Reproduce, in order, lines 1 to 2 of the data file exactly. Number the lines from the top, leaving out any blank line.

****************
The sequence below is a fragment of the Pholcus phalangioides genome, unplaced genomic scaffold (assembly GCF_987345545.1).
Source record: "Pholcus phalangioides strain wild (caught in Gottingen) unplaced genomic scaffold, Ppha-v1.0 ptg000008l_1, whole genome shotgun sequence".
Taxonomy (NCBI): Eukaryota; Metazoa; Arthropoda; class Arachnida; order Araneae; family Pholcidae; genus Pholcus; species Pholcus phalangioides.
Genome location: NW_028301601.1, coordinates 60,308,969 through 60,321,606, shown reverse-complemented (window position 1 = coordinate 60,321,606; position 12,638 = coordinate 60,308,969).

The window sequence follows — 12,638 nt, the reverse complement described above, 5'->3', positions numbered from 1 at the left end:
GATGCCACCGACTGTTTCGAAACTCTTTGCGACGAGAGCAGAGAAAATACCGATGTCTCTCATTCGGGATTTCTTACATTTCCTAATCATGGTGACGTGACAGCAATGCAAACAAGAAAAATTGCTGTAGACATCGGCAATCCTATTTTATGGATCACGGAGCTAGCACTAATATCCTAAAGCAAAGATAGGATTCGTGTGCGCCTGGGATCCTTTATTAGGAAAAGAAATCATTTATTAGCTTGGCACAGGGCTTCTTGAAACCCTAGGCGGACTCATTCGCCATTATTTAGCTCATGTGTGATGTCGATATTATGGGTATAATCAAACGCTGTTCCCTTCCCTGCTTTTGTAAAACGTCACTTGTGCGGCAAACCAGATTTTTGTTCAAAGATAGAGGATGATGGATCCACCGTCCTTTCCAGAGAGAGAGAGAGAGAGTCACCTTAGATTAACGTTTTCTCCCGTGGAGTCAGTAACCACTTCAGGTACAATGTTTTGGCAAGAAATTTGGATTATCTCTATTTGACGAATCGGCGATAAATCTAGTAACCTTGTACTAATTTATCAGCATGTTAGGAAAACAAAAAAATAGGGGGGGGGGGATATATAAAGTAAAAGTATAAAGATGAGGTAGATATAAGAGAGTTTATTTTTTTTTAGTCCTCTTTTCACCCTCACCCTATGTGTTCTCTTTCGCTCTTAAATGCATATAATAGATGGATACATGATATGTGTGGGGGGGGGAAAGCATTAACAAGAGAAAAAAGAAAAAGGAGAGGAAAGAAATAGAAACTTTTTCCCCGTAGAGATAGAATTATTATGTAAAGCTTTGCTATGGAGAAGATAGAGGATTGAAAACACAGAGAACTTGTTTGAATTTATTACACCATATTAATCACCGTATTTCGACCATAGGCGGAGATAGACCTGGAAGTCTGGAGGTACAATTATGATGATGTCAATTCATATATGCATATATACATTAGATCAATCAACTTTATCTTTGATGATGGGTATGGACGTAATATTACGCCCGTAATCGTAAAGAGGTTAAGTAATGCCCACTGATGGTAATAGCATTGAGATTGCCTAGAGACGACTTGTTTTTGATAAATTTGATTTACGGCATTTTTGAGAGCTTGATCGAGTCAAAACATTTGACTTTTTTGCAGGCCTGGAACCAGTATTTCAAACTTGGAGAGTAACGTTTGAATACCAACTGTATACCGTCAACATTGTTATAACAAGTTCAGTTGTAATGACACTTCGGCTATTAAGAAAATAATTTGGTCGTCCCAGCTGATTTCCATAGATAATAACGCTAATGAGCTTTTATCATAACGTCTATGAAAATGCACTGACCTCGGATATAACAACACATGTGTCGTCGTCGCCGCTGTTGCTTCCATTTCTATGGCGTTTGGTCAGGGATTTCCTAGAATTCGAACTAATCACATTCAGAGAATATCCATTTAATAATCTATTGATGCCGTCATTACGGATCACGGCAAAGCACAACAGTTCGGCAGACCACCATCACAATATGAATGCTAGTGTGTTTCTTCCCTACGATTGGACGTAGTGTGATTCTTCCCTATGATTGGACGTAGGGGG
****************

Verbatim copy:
The sequence below is a fragment of the Pholcus phalangioides genome, unplaced genomic scaffold (assembly GCF_987345545.1).
Source record: "Pholcus phalangioides strain wild (caught in Gottingen) unplaced genomic scaffold, Ppha-v1.0 ptg000008l_1, whole genome shotgun sequence".